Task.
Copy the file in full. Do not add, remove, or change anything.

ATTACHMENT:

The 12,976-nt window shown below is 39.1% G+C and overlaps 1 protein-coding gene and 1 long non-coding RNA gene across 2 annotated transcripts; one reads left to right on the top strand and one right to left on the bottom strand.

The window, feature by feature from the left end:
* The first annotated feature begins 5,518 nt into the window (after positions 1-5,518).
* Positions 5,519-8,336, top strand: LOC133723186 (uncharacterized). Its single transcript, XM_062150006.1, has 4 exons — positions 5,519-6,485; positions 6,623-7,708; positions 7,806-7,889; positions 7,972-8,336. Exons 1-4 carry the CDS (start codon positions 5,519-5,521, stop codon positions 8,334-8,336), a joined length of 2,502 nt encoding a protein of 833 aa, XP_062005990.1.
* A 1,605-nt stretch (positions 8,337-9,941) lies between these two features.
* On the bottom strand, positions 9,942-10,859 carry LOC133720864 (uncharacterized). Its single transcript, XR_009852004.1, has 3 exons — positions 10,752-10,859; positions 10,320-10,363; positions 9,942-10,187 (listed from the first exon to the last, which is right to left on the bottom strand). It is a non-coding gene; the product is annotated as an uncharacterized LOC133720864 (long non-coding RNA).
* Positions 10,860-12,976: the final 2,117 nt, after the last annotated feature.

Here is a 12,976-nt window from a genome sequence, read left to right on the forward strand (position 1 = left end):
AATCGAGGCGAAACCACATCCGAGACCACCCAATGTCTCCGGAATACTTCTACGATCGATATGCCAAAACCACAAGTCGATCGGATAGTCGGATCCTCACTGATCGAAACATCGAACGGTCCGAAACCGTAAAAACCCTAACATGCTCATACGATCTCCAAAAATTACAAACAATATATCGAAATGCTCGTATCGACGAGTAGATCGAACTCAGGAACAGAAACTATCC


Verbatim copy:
The 12,976-nt window shown below is 39.1% G+C and overlaps 1 protein-coding gene and 1 long non-coding RNA gene across 2 annotated transcripts; one reads left to right on the top strand and one right to left on the bottom strand.

The window, feature by feature from the left end:
* The first annotated feature begins 5,518 nt into the window (after positions 1-5,518).
* Positions 5,519-8,336, top strand: LOC133723186 (uncharacterized). Its single transcript, XM_062150006.1, has 4 exons — positions 5,519-6,485; positions 6,623-7,708; positions 7,806-7,889; positions 7,972-8,336. Exons 1-4 carry the CDS (start codon positions 5,519-5,521, stop codon positions 8,334-8,336), a joined length of 2,502 nt encoding a protein of 833 aa, XP_062005990.1.
* A 1,605-nt stretch (positions 8,337-9,941) lies between these two features.
* On the bottom strand, positions 9,942-10,859 carry LOC133720864 (uncharacterized). Its single transcript, XR_009852004.1, has 3 exons — positions 10,752-10,859; positions 10,320-10,363; positions 9,942-10,187 (listed from the first exon to the last, which is right to left on the bottom strand). It is a non-coding gene; the product is annotated as an uncharacterized LOC133720864 (long non-coding RNA).
* Positions 10,860-12,976: the final 2,117 nt, after the last annotated feature.

Here is a 12,976-nt window from a genome sequence, read left to right on the forward strand (position 1 = left end):
AATCGAGGCGAAACCACATCCGAGACCACCCAATGTCTCCGGAATACTTCTACGATCGATATGCCAAAACCACAAGTCGATCGGATAGTCGGATCCTCACTGATCGAAACATCGAACGGTCCGAAACCGTAAAAACCCTAACATGCTCATACGATCTCCAAAAATTACAAACAATATATCGAAATGCTCGTATCGACGAGTAGATCGAACTCAGGAACAGAAACTATCC